Investing during retirement isn’t the same as when you’re working. In retirement, the time horizon is different: Without a paycheck, you may need to sell an investment to create cash.
In retirement, there are also new things to account for, like Social Security, required minimum distributions, Medicare premiums and maybe even long-term care costs.
Our investment behaviors can change, too — without a steady paycheck, we may develop greater loss aversion, or fear of losing money in the investment markets. Yet some things don’t change, like taxes, inflation and recessions. It’s a lot, to say the least.
To account for all this, retirees can approach investing differently than when they were working. The following are four things to focus on in retirement, adapted from our upcoming webinar (info below).
1. Building a comfy cash position
I find my retired clients sleep better at night when they have cash on the sidelines. When the stock and bond markets crater, like they did in 2022, cash on hand is a welcome relief. Generally speaking, cash can be short-term T-bills, high-yield savings accounts or money market accounts. Each are readily liquid and conservative, but there are subtle differences. I usually recommend one or two years of living expenses in readily liquid cashlike investments for retired clients.
I also suggest retired clients keep open a home equity line of credit or a securities line of credit. This comes in handy in a pinch for large, unexpected expenses. Lines of credit also serve as another lifeline if you can’t keep one or two years of cash on hand. The key is to keep them open, but don’t use them like a piggy bank — use them for emergency purposes.
2. Minimizing taxes
Taxes in retirement are an important consideration and can eat away at a retiree’s budget. Withdrawals from a 401(k) are taxed as ordinary income. Social Security may be taxable. Dividends and interest may be taxable. Not to mention there may be property taxes, sales taxes and other taxes that may be invented down the road. It’s a taxing problem.
But careful planning can help. There are many solutions, such as implementing an aggressive tax-loss harvesting strategy with non-retirement money, or being smart about how to give to charity, or slowly converting IRAs and 401(k)s to Roth. Each idea on their own has impact, but a financial planner can help you find the optimal mix and the optimal investment to use.
3. Getting asset allocation right (the most important decision)
The mix of stocks, bonds, real estate, commodities and other investments in your portfolio is known as asset allocation. That mix, along with the underlying investment, is responsible for the return in your portfolio. No one asset class is the clear winner every year. Cash was the winner last year, but not every year.
The proper mix of investments depends on a variety of factors, like how much risk you can stomach and how much risk you should stomach. A retiree who is afraid of losing money has a different asset allocation than someone who has enough guaranteed money, like a pension and Social Security, to not need the money in the foreseeable future.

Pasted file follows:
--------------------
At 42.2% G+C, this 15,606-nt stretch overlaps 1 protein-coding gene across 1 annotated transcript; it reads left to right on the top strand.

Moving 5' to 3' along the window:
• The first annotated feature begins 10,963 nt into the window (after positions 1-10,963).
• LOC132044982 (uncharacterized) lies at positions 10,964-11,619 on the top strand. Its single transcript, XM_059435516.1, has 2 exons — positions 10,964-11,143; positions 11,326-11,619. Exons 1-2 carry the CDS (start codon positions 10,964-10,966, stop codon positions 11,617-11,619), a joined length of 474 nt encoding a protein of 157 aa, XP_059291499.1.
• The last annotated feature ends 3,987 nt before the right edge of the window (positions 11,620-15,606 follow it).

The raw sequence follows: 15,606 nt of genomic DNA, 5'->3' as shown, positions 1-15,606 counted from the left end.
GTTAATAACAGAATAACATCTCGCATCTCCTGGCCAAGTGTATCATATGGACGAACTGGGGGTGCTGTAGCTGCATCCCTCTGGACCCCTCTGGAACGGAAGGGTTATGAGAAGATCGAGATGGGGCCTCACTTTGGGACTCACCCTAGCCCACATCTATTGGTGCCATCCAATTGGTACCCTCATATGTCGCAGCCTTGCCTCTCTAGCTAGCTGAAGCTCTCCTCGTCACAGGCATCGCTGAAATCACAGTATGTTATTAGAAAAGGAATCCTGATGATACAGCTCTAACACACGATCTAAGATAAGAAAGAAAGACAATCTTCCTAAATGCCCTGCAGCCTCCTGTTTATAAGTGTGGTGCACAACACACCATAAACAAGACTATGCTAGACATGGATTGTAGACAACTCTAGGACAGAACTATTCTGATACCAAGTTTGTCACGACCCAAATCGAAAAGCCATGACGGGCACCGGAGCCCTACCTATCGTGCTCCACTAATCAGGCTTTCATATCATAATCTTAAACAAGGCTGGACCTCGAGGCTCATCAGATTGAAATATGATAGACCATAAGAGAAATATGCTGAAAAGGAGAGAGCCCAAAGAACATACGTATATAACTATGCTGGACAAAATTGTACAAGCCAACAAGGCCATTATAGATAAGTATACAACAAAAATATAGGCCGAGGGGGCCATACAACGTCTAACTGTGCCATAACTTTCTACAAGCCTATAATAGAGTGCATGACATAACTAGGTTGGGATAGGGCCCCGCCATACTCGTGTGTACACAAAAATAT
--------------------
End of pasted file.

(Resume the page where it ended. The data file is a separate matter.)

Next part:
My advice: Spend time on your asset allocation decision — it will affect the performance or underperformance of your portfolio.
4. Being aware of investment biases
Emotions, biases and our past experiences have a lot to do with investing. One bias retirees may experience is loss aversion, the feeling of winning is not as strong as that of losing. In other words, you may feel your losses more than your gains. Loss aversion can cause an investor to ditch a stock early on if it underperforms or miss out on stock market gains.
The key is to be aware of these heightened emotions but not let them control your decision making. If I know, for instance, that a retiree has a high degree of loss aversion, then that retiree has a different asset allocation than an investor who is not concerned about fluctuations in their investment account.
A retiree concerned about losses should have more in cash, guaranteed investments or guaranteed sources of income. There are all sorts of investment biases, and we may not even realize we have them. In other words, we may be our own worst enemy. Having an investment adviser can help bring those biases to light.
Getting to retirement is a monumental task in itself. Many things have to go right — your health, your family’s health, your career, your ability to save, the market, the economy and so on. And while getting to retirement is an accomplishment, you are only halfway there. It’s like climbing a mountain, and now we must find the best route back down.
While these four tips are a helpful start — building a comfy cash position, minimizing taxes, getting your asset allocation right and being aware of possible investment biases — nothing, in my opinion, beats having a comprehensive financial plan that you update annually. That, to me, is an indispensable guide up and down the mountain.